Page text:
Broken Wrist | Orthopaedics | Loyola Medicine

Distal Radius Fracture (Broken Wrist)

Overview and Facts about Distal Radius Fracture (Broken Wrist)

A distal radius fracture is an orthopedic condition characterized by a fracture or break in the radius, the large bone located in your forearm near your wrist. Distal radius fractures occur in males and females and are common among all bone fracture cases. Distal radius fractures are categorized by the type and extent of the injury to the radius. For example, a Colles fracture has an upward tilt in the broken end of the radius. Other types of distal radius fractures include intra-articular, joint, extra-articular, open and comminuted fractures.

Signs and Symptoms of Distal Radius Fracture (Broken Wrist)

Immediate pain and tenderness in the wrist is the main symptom associated with a distal radius fracture.

Other signs and symptoms include:

  • Loss of flexibility and function in the wrist
  • Bruising and swelling around the wrist
  • Visible deformities in the wrist, such as abnormal hanging or bending

Causes and Risk Factors of Distal Radius Fracture (Broken Wrist)

Individuals with low bone density (osteoporosis and osteopenia) are at risk for distal radius fractures. Age is also a risk factor, with individuals over the age of 60 being the most likely to suffer a broken wrist. A distal radius fracture commonly occurs if you catch yourself with your hands and wrists after falling from a standing position. High-impact trauma to the wrist, which can occur during an automobile or bike accident or while playing sports, could also cause a break.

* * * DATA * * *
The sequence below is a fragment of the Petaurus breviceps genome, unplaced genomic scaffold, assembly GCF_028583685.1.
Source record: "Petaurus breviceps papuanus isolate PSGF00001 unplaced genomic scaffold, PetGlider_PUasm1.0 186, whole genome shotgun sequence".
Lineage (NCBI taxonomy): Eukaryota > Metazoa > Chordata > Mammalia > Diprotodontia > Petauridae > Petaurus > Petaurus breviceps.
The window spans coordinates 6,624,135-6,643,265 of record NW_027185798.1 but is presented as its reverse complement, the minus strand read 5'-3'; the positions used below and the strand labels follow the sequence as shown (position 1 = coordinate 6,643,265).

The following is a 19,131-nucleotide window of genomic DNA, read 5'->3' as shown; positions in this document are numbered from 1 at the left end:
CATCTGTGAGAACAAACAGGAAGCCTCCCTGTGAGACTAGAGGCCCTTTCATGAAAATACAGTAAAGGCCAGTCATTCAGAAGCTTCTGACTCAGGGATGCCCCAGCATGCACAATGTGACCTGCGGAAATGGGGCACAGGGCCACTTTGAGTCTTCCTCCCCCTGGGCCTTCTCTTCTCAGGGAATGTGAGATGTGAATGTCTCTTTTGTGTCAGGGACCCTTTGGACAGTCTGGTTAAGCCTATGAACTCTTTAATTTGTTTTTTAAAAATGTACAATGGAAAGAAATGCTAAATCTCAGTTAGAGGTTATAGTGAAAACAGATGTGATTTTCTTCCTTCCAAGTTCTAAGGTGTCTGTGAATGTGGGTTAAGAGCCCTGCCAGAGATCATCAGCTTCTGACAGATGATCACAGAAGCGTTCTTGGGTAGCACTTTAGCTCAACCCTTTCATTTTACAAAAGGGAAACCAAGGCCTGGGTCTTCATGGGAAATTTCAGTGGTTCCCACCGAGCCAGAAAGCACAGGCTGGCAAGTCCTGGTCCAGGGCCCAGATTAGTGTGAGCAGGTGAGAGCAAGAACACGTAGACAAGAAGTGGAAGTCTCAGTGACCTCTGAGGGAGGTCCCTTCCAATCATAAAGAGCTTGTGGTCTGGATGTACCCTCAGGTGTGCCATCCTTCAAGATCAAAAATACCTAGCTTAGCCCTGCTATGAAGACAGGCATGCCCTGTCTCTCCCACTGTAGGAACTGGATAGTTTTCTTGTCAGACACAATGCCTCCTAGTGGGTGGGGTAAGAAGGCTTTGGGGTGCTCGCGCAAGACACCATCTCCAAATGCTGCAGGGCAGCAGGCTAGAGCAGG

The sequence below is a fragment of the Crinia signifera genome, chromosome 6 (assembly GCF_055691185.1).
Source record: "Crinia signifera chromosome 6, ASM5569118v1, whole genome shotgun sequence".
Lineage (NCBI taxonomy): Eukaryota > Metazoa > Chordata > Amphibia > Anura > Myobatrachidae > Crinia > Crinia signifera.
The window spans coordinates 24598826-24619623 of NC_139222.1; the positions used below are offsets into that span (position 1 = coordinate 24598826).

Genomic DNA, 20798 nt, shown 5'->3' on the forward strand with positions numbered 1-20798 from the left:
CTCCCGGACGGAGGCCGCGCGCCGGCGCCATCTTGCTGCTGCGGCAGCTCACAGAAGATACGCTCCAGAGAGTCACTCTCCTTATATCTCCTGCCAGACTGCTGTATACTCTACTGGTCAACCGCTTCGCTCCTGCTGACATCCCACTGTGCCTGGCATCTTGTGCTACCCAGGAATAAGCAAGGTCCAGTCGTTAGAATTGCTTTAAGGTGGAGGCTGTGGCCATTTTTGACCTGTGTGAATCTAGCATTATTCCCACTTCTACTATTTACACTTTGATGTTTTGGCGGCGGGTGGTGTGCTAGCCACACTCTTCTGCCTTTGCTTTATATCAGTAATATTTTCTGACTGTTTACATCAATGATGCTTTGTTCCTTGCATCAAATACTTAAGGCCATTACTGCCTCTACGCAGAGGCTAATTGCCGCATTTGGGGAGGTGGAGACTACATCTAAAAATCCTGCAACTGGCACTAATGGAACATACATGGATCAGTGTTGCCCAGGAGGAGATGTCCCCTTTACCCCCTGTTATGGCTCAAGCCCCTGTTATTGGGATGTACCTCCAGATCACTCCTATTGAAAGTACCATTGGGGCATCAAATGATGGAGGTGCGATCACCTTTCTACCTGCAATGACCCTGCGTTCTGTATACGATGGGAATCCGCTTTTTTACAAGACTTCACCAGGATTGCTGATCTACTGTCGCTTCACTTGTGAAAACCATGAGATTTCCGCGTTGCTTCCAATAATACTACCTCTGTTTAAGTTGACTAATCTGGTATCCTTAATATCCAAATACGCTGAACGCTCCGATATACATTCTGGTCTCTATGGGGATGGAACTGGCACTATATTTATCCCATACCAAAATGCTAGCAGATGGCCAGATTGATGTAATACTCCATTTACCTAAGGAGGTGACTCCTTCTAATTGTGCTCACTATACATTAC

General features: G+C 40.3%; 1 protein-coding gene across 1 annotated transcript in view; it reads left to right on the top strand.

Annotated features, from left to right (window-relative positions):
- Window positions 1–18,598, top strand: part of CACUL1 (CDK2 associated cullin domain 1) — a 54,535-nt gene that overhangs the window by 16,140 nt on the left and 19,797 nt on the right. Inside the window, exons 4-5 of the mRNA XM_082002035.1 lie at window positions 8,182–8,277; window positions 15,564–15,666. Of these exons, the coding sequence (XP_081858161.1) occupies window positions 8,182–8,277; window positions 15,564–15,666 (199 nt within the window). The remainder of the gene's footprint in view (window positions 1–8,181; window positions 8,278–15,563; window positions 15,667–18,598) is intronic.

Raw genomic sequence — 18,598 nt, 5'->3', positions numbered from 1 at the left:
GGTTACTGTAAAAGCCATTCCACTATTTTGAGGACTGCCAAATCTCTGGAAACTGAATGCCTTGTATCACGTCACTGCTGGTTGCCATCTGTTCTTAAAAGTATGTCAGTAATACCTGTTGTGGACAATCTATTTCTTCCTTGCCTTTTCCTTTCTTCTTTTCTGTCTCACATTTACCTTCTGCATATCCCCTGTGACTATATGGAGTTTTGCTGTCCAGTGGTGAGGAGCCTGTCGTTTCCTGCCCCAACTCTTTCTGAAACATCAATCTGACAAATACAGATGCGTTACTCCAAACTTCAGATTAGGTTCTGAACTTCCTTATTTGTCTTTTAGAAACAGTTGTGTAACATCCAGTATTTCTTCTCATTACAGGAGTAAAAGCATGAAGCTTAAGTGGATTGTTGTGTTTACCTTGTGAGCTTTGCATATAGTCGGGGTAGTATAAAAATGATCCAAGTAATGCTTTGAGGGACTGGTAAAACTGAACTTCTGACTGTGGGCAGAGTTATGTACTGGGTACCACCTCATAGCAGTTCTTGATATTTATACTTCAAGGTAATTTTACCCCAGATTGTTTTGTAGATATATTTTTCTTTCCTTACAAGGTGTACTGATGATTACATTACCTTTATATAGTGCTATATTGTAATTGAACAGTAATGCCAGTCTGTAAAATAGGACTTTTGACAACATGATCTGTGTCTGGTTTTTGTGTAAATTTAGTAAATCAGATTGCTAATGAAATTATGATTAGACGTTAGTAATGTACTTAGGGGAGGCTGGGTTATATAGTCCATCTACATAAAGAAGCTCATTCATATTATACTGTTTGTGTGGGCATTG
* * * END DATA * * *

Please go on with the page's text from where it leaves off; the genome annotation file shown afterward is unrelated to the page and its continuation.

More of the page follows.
Tests and Diagnosis of Distal Radius Fracture (Broken Wrist)

Doctors use x-rays to diagnose distal radius fractures. X-rays help them determine the location, severity, and extent of the fracture. Computerized tomography (CT) scans provide a clearer image of the bone to assess damage more precisely. Magnetic resonance imaging (MRI) allows a doctor to observe any damage to tissues in the wrist.

Treatment and Care for Distal Radius Fracture (Broken Wrist)

You can prevent distal radius fractures by engaging in safe behavior and wearing personal protective equipment, such as wrist guards. The level of treatment for distal radius fractures varies depending on the type and extent of the injury. Most cases require emergency treatment in the form of surgery and casting to correct and stabilize the broken radius and promote healing. Pain associated with the injury is treated with intravenous (IV) medications in clinical settings, followed by oral medications at home.